Anyone who knows me well knows that I have a lot of startup ideas. But I know that people also don’t take me seriously because I’m always talking about all my ideas without ever doing anything! The problem is that I’m always thinking too big. I build up my ideas to be some great impossible task and I quickly feel overwhelmed. With school and other commitments always present in my life, it feels impossible for me to ever get started!
Like everyone, I want to make a big impact on the world. But if there’s one thing I’ve learned from my internship, it’s that to make a big impact, I must start small, take baby steps, and always keep the minimum viable product (MVP) in mind. I need to do something every day, even if I’m only making a minor contribution to my project. Mark has said to me, “Your ambition must scale with your skills.” If you work on side projects every day, you’ll grow and gain the skills you need, so that eventually you’ll be empowered to tackle the big problems you’ve always wanted to solve. Don’t let the magnitude of your ambitions freeze you in your tracks. Get started today!
When I talk to people about my ambitions to start my own company, the first thing most people will tell me is to “gain some experience first.” Go get a job, work for a big company, learn about the industry, gain skills, build your network. The funny thing is, almost none of those people are speaking from personal experience. While the statistics may show that the average founder is roughly 42 years old and older founders are more likely to succeed than younger ones, age is no indicator for success if you’re not gaining the right experiences. Working for other people may teach you everything there is to know about company dynamics and the industry, but none of this knowledge will prepare you for the real deal of starting a company. Interning at a startup has been truly a luxury and has given me greater confidence that I can succeed in starting my own company, but I know not to delude myself into thinking that I now know everything I need to know to succeed.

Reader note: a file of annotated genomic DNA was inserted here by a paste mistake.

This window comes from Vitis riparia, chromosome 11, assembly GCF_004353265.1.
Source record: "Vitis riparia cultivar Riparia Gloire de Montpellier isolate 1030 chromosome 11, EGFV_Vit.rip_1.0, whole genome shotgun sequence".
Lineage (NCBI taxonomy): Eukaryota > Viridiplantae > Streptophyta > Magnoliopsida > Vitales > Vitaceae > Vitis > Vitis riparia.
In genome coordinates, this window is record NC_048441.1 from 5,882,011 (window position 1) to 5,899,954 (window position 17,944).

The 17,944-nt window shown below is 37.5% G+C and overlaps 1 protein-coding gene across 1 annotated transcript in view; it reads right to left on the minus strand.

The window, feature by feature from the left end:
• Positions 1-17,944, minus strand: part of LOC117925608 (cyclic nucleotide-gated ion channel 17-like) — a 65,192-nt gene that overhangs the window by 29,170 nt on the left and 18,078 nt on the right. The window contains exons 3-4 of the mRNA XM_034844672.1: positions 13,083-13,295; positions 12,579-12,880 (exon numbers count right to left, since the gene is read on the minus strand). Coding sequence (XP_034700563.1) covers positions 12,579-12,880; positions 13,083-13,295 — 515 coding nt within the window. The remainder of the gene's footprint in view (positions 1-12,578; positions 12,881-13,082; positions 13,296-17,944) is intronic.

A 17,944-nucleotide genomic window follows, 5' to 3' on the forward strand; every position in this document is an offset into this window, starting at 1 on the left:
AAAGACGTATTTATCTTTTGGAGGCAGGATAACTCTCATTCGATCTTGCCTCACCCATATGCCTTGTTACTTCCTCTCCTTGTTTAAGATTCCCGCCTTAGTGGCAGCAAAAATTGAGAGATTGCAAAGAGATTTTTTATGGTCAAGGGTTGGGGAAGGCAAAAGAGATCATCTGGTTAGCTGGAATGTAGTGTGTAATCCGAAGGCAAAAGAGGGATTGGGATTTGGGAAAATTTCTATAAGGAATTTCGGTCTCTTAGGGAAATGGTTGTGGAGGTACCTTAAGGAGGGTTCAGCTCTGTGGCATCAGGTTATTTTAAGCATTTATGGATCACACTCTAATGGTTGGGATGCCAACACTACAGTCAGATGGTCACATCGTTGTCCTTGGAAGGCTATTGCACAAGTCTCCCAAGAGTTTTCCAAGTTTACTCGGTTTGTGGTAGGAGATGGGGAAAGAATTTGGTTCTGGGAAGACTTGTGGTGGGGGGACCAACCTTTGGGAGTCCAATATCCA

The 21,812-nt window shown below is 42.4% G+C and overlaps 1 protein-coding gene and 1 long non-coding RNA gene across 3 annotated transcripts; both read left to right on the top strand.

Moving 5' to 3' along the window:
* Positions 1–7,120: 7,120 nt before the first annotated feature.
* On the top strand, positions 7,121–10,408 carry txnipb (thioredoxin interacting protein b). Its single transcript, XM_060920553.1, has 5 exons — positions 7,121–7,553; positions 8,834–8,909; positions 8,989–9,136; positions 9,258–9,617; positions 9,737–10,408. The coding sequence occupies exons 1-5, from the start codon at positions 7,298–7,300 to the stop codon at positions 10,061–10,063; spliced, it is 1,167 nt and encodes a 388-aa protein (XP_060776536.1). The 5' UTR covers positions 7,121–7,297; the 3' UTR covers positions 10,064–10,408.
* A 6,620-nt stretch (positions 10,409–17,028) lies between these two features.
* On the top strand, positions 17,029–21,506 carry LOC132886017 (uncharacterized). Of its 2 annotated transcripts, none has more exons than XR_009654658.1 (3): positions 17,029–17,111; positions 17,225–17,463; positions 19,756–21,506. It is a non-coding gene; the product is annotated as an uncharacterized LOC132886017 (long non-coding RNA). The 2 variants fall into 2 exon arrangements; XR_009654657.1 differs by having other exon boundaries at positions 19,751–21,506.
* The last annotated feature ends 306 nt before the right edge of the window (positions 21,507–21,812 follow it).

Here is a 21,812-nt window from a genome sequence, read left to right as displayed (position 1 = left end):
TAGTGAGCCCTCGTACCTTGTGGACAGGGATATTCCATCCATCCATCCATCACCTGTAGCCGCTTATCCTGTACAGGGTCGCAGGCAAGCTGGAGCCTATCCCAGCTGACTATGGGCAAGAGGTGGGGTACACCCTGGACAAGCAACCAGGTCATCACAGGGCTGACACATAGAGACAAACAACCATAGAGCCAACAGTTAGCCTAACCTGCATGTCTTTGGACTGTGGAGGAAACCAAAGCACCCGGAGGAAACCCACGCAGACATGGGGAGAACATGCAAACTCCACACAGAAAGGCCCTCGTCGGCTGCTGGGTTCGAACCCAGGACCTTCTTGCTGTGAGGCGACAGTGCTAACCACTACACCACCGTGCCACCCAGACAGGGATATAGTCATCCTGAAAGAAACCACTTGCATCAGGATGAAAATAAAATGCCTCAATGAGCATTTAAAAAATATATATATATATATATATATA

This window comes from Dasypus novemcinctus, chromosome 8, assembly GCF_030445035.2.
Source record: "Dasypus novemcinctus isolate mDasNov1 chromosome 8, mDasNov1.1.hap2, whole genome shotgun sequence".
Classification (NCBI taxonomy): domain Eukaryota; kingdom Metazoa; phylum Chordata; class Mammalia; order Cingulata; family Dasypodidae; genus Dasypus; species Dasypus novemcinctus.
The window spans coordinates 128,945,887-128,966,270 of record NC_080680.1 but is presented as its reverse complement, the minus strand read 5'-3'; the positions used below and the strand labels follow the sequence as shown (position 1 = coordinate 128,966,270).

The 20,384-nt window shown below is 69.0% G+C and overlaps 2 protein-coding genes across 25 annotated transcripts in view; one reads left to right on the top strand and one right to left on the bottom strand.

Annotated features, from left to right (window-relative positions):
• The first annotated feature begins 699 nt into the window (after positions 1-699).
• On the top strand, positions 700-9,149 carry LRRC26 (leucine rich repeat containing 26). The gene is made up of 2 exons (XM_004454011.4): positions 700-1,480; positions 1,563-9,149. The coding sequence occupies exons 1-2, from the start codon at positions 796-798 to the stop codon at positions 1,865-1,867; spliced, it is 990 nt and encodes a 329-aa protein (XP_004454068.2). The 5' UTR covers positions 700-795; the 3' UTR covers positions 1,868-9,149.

There are various entrepreneurs who started their ventures young and others who were late bloomers. We want to believe there’s an optimal career path for an entrepreneur, that there’s a magic formula we can apply that will ensure success. But the truth is there’s no perfect path. Entrepreneurship is messy and imperfect and unpredictable, and that’s part of what makes it so challenging and scary, and yet so exciting and fulfilling. One thing, however, is clear. No one is perfect the first time, so you’ve got to start creating companies now, and get in the habit of entrepreneurship. There truly is no substitute for the real deal.
I still don’t know what I’ll do when I graduate college. But I know that I need to get started on something now, something that I can take ownership over and grow from. So long as I’m learning something from these projects, whether that’s improving teamwork skills or becoming a better coder, then these experiences will be worthwhile, even if those projects fail. I think that you need to mess around a bit and try things. You need to be willing to give a project a go for a week or a month or even a year. Because let’s face it, us college students like to tout how busy we are and how valuable our time is. But the reality is that we have more time than we ever will, so we might as well mess around working on projects that we find engaging. After all, those fun side gigs, those late-night ideas you joke around with your friends – one of those jokes may one day grow into a serious venture that you will devote yourself to for the long haul and through which you will find fulfillment and purpose. But only if you get started.